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Public health laboratories can play vital role in halting STI increases

APHL President Daphne Ware introduces the Dr. Katherine Kelley Distinguished Lecturer, Leandro Mena, who spoke virtually at the 2022 APHL Annual Conference.

By Melanie Padgett Powers, writer

As the rates of sexually transmitted infections (STIs) continue to rise dramatically in the US, the challenge offers opportunities for public health laboratories, said the keynote speaker during the 2022 APHL Annual Conference May 19 “Dr. Katherine Kelley Distinguished Lecture: New Approaches and Innovations to Rising STIs and the Role of the Public Health Laboratory,” in Cleveland, OH.

“When we look at the incredible work public health laboratories did during COVID, we saw just how quickly we can pivot our work,” said Kelley Lecturer Leandro Mena, MD, MPH, director of the Division of Sexually Transmitted Disease (STD) Prevention in the Center for HIV/AIDS, Viral Hepatitis, STD and TB Prevention at the Centers for Disease Control and Prevention (CDC). “These may not be so much new lessons but lessons we need to bring back into focus.”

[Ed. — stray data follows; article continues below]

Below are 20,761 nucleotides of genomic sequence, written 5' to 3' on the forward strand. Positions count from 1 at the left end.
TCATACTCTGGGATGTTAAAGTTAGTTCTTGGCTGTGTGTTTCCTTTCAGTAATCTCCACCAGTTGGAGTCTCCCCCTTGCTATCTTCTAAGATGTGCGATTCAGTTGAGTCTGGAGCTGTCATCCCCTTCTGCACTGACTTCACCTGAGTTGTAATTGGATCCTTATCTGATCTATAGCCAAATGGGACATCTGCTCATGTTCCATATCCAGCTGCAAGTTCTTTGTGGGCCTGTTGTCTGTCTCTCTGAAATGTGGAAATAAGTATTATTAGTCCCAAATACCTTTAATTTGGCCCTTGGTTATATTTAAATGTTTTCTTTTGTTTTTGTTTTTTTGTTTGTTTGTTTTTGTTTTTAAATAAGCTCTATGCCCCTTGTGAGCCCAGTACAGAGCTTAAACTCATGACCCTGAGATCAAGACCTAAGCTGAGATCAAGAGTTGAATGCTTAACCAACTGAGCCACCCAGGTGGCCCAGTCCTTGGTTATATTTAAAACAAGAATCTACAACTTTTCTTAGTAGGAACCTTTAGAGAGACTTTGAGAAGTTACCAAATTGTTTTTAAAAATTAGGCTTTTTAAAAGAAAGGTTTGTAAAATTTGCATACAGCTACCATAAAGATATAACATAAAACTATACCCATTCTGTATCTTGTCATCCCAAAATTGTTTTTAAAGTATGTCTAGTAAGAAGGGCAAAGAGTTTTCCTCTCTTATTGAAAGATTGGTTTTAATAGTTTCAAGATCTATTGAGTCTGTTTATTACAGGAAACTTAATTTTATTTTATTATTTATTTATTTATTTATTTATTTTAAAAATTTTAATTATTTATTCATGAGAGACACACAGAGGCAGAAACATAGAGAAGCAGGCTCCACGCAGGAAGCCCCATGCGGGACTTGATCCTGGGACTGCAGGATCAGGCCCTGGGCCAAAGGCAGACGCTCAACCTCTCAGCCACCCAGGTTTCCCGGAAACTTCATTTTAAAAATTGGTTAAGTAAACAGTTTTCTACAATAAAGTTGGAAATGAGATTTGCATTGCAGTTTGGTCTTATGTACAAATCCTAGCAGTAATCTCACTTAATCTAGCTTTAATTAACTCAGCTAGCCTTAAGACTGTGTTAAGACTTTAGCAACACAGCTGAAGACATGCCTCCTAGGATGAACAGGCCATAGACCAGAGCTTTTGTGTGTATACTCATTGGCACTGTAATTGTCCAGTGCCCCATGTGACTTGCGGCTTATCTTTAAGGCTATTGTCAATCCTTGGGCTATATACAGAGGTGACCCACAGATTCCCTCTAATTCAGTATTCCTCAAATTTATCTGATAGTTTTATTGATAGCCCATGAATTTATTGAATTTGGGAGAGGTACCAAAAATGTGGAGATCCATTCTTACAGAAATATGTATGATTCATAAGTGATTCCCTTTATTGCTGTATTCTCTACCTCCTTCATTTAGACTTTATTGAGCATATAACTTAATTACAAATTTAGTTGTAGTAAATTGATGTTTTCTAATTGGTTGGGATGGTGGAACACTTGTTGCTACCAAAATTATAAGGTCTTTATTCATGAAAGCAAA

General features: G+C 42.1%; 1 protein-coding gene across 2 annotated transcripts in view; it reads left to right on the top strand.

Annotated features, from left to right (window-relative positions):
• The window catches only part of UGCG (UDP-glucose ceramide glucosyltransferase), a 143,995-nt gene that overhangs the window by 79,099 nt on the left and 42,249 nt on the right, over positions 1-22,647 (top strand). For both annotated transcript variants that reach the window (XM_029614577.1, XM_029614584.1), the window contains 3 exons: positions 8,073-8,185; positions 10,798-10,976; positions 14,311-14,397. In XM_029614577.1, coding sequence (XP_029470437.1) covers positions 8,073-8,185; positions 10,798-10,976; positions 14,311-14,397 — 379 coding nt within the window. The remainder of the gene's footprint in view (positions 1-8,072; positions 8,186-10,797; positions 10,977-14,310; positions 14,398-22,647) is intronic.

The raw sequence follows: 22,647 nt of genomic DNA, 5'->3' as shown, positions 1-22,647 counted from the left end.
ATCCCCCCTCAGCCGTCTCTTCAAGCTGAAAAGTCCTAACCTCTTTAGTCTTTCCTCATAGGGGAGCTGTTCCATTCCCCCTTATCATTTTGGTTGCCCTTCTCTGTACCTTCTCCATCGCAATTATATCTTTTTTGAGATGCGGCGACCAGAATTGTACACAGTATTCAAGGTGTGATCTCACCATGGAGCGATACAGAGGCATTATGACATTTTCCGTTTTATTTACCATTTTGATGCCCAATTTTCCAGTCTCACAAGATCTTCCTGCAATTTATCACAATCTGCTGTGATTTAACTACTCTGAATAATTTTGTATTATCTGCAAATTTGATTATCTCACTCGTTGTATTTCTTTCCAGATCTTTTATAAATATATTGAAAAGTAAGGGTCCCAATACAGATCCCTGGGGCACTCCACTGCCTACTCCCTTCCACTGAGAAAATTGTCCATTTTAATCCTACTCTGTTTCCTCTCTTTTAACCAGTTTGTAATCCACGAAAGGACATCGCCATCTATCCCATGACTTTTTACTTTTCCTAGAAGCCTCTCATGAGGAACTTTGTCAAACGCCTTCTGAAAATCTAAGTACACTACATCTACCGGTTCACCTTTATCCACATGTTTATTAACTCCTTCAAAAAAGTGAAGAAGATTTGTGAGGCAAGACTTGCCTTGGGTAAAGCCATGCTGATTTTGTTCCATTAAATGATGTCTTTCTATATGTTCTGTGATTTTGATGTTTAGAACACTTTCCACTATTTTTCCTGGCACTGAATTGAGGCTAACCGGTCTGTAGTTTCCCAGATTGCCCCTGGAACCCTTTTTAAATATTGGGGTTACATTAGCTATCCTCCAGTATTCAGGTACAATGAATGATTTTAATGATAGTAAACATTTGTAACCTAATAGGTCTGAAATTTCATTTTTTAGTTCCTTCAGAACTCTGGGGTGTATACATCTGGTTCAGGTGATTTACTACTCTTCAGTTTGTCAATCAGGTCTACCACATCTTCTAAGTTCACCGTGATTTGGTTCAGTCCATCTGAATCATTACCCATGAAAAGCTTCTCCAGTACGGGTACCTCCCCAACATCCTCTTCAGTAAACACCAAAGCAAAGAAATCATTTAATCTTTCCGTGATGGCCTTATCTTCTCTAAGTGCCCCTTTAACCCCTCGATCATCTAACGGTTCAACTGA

Mena was the STD medical director for Mississippi from 2005 to 2021 and the former medical director of the Five Points Clinic, a public STD clinic in Jackson, Mississippi. He co-founded Open Arms Healthcare Center, Mississippi’s first LGBTQ clinic and is the founding chair of the Department of Population Health Science at the University of Mississippi Medical Center John D. Bower School of Population Health.

The rates of gonorrhea, syphilis and congenital syphilis have increased sharply in the US recent years. In 2020, there were 678,000 cases of gonorrhea, a 10% increase over 2019 and a 45% increase since 2016. Gonorrhea is increasing among both men and women; between 2019 and 2020 cases were up 15% in women and 7% in men. Over the past 10 years, rates among men increased 144% and 62% among women. Among men who have sex with men (MSM), gonorrhea cases increased 263% from 2010 to 2019.

Syphilis, with 134,000 cases in 2020, increased 3% since 2019 and 52% since 2016. The increases among women were dramatic: From 2011 to 2020, the rates of primary and secondary syphilis increased 422% among women.

The rates of congenital syphilis—with 2,148 cases in 2020—saw the highest rise overall, with a 235% increase since 2016. In the early 2000s, rates of congenital syphilis hovered around eight to 12 cases per 100,000 live births in the US, Mena said. By 2020, there were 57 cases per 100,000 live births.

Mena pointed to a couple of missed prevention opportunities that could be driving the congenital syphilis increase: In 2016–2020, 39% of mothers in the US did not receive timely prenatal care or syphilis testing, while 37% received timely syphilis testing but no adequate maternal treatment.